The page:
Matthew 22: 15-22 - Common English Bible
“Then the Pharisees met together to find a way to trap Jesus in his words. 16 They sent their disciples, along with the supporters of Herod, to him. “Teacher,” they said, “we know that you are genuine and that you teach God’s way as it really is. We know that you are not swayed by people’s opinions, because you don’t show favoritism. 17 So tell us what you think: Does the Law allow people to pay taxes to Caesar or not?” 18 Knowing their evil motives, Jesus replied, “Why do you test me, you hypocrites? 19 Show me the coin used to pay the tax.” And they brought him a denarion. 20 “Whose image and inscription is this?” he asked. 21 “Caesar’s,” they replied. Then he said, “Give to Caesar what belongs to Caesar and to God what belongs to God.” 22 When they heard this they were astonished, and they departed.”
April 15th is the day we render unto Caesar. Today, the fourth Sunday of October is when we render unto God – or at least pledge to. But that comes later.
We may not like everything Caesar does with our money, but part of the American deal is paying our fair share. Some things we are happy to pay for – I’d like to direct all my taxes toward national parks, please. Some things, not so much. Like me, President Calvin Coolidge wasn’t a fan of paying for war planes either. He said, “Why can’t we just buy one and let the pilots take turns flying it?” I’m a fan of schools being fully funded and the Air Force holding bake sales – no disrespect meant for members of the military, who I wish were better paid and certainly better cared for after their service. In fact, I’d pay more for that if you gave me a choice.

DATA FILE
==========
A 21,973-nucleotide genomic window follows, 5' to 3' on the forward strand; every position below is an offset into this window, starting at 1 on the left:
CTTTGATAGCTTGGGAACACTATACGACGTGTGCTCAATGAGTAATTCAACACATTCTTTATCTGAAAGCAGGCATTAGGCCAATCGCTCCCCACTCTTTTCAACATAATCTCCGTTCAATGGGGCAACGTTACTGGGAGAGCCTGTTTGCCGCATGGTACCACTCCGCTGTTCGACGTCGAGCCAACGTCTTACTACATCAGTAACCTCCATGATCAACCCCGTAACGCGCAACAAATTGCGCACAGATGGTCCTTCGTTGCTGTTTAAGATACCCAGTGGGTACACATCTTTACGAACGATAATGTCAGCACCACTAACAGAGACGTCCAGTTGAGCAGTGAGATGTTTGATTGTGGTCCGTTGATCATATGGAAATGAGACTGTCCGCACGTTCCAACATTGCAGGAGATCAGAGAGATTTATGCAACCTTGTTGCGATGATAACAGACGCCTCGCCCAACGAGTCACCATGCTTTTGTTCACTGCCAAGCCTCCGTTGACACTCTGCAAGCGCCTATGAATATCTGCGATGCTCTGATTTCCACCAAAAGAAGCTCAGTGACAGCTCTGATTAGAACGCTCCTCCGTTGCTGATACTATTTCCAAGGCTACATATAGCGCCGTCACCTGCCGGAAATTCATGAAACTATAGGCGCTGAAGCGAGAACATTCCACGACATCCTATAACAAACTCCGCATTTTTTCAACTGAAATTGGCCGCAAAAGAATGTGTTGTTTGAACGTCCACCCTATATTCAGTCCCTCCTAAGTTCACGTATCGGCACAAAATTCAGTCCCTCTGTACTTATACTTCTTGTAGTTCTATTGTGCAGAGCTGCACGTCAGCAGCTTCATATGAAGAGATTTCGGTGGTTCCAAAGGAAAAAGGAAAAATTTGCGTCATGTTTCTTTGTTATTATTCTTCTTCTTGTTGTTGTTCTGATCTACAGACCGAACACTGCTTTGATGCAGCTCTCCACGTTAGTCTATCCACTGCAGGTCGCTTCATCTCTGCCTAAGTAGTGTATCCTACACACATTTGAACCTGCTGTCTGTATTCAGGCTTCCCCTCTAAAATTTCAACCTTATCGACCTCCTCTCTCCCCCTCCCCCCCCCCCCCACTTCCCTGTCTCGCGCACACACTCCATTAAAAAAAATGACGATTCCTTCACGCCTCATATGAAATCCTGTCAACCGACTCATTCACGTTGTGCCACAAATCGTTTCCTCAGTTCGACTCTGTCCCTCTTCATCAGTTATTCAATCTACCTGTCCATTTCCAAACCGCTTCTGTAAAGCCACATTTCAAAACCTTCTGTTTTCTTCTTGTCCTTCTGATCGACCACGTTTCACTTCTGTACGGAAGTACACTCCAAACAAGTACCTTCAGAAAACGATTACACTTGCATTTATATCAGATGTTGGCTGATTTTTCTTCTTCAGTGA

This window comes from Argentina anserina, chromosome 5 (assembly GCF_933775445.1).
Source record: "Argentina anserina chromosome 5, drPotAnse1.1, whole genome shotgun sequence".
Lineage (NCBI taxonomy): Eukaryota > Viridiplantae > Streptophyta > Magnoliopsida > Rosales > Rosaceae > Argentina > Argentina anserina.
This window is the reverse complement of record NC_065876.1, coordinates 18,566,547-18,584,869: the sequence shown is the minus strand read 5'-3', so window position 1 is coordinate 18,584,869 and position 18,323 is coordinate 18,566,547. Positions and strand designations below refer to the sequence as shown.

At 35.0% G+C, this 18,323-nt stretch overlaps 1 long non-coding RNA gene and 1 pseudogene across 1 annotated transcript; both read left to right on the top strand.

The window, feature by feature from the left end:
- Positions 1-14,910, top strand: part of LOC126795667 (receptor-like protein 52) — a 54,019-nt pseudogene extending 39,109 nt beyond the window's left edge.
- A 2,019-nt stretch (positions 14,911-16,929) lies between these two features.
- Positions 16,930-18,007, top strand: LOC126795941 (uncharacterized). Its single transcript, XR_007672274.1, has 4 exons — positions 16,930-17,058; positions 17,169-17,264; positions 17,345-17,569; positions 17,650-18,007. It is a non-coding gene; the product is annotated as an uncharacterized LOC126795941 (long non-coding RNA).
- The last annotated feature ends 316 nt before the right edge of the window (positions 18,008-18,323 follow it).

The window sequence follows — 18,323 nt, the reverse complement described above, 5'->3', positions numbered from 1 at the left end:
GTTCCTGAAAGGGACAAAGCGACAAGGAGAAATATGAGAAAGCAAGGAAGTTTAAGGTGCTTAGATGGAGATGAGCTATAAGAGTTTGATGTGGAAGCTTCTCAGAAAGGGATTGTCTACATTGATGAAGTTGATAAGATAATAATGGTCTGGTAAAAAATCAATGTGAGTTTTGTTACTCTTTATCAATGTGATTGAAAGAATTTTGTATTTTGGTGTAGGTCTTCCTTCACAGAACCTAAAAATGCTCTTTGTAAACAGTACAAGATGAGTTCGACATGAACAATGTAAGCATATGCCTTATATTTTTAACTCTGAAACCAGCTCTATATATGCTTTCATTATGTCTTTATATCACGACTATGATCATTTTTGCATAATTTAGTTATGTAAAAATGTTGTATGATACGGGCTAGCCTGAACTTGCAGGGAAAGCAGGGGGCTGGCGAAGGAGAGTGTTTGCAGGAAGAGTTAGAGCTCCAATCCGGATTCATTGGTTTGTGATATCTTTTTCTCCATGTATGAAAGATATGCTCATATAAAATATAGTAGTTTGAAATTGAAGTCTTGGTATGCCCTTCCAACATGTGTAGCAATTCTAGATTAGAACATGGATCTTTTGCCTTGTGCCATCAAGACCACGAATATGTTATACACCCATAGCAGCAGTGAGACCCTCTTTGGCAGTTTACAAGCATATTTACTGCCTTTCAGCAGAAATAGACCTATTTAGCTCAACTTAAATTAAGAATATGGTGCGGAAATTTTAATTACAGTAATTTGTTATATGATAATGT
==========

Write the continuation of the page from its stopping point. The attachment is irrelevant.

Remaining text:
April 15th isn’t the worst day of the year, even though it is also the day the Titanic sank when it hit an iceberg and; even though April 15th is also the day Abraham Lincoln was shot at Ford’s Theatre. And it isn’t the worst thing in the world to pay taxes. In fact, Arthur Godfrey once said, “I feel honored to pay taxes in America. The thing is, I could probably feel just as honored for about half the price.”
But it wasn’t an honor to pay Caesar in Jesus’ day. The Imperial Tax paid the cost of Rome occupying their homeland. Kind of like paying your lunch money to the bully for the privilege of him not beating you up on the way to school. First century Jews also paid land taxes, customs and trade taxes, a temple tax. But anyone would agree that paying a tax to your oppressor to support the costs of your oppression is pretty diabolical. Residents of places like Ferguson, Missouri, have expressed similar feelings for quite a while.
And so, if Jesus had answered “yes” to the question about paying taxes to Rome, a certain percentage of his followers would have likely started to back away from him. “He’s just like the rest of them. He talks a good game, but he’s not really on our side.” That’s what the Pharisees and Herodians hoped.
As the text makes clear, they didn’t actually care about taxation. They were trying to trip him up – first with flattery and then to get him to say something that would get him into trouble.
Under no other circumstances would these two groups have cooperated with each other, let alone be seen with each other. One, the defenders of traditional Judaism, the other, supporters of the Roman empire’s puppet King Herod. At best, they could barely tolerate each other. But as we’ve often heard, the enemy of my enemy is my best friend. Politics makes for strange bed-fellows.
The Pharisees and the Herodians both had the same agenda and it had nothing to do with taxes. It was to silence the rabble-rousing, trouble-making Jesus. If he answered yes, it could be blasphemy – having to do with the image of Caesar imprinted on the coin. Paying taxes with that coin required contact with graven images. If he said yes, let the Pharisees take him down. If no, let Rome handle it. Bottom line: Just get him to shut up or force him to lose face among his followers because then he would just fade away. It didn’t matter who succeeded. In fact, when today’s tactic didn’t work, the very next story in Matthew is about how the Sadducees tried to trip him up with a question about resurrection, including a bizarre scenario about a woman being forced to marry a succession of seven dead brothers. A future sermon on the topic of #metoo. But the Sadducees failed as well.